Read the excerpt from “Violets,” by Alice Dunbar-Nelson. The tube-roses and orange-blossoms I wore Friday night; you always wished for a lock of my hair, so I’ll tie these flowers with them—but there, it is not stable enough; let me wrap them with a bit of ribbon, pale blue, from that little dress I wore last winter to the dance, when we had such a long, sweet talk in that forgotten nook. You always loved that dress, it fell in such soft ruffles away from the throat and bosom,—you called me your little forget-me-not, that night. I laid the flowers away for awhile in our favorite book,—Byron—just at the poem we loved best, and now I send them to you. How does the excerpt reflect its social and historical context? A. It illustrates the lingering notion that women are men’s possessions, not their equals. B. It illustrates the lingering notion that women should wear dresses to express their femininity. C. It illustrates the prevailing belief that women are insightful students of literature and poetry. D. It illustrates the prevailing belief that unmarried men and women should not be seen together.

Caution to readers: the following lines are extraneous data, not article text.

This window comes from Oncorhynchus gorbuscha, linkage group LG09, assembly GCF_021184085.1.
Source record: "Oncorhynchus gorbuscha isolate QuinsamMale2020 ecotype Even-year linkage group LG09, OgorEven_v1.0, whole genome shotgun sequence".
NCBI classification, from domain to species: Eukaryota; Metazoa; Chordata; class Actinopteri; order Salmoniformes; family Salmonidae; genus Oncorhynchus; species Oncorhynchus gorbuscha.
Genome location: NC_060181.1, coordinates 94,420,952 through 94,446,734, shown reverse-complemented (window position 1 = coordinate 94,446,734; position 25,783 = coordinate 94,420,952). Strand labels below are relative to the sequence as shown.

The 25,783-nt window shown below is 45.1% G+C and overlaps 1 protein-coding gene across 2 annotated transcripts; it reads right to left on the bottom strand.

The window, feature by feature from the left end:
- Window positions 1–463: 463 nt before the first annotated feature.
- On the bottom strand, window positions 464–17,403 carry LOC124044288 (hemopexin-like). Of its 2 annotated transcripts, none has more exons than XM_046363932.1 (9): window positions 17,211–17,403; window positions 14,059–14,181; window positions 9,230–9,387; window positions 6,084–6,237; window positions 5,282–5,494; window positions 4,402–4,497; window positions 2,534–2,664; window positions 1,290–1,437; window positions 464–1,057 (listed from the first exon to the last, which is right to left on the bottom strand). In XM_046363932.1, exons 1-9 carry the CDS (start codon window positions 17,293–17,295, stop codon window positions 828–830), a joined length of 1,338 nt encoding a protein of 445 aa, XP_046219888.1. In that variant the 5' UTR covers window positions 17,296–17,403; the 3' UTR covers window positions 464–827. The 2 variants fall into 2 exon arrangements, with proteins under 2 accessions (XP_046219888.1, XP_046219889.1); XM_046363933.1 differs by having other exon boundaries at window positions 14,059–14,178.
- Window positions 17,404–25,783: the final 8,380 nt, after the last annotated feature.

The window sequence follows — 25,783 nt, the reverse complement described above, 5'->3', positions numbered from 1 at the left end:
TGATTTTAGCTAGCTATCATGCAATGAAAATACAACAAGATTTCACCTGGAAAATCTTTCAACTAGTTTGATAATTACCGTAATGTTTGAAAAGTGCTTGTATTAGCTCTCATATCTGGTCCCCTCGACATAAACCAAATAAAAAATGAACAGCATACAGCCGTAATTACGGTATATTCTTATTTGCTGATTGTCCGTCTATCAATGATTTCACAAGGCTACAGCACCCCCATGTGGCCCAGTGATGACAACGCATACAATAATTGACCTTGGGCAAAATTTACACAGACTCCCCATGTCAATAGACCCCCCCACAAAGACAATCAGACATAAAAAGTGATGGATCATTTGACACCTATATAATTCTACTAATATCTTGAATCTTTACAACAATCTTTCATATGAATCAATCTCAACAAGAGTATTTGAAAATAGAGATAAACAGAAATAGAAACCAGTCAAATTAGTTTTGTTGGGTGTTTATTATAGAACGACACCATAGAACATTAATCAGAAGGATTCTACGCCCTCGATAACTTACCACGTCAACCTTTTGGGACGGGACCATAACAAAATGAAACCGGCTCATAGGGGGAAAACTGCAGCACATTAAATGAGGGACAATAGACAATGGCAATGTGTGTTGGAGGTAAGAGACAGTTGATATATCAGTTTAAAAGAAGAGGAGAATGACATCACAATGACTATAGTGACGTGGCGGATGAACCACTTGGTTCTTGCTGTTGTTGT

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Read the excerpt from “The Masque of the Red Death.” It was then, however, that the Prince Prospero, maddening with rage and the shame of his own momentary cowardice, rushed hurriedly through the six chambers, while none followed him on account of a deadly terror that had seized upon all. He bore aloft a drawn dagger, and had approached, in rapid impetuosity, to within three or four feet of the retreating figure, when the latter, having attained the extremity of the velvet apartment, turned suddenly and confronted his pursuer. What effect does the tone of the excerpt have on the reader? A. It fosters a belief that the narrator is unreliable. B. It produces a contradictory urge to stop reading and to continue. C. It inspires confidence that everything will work out fine in the end. D. It encourages surprising delight in blood and gore.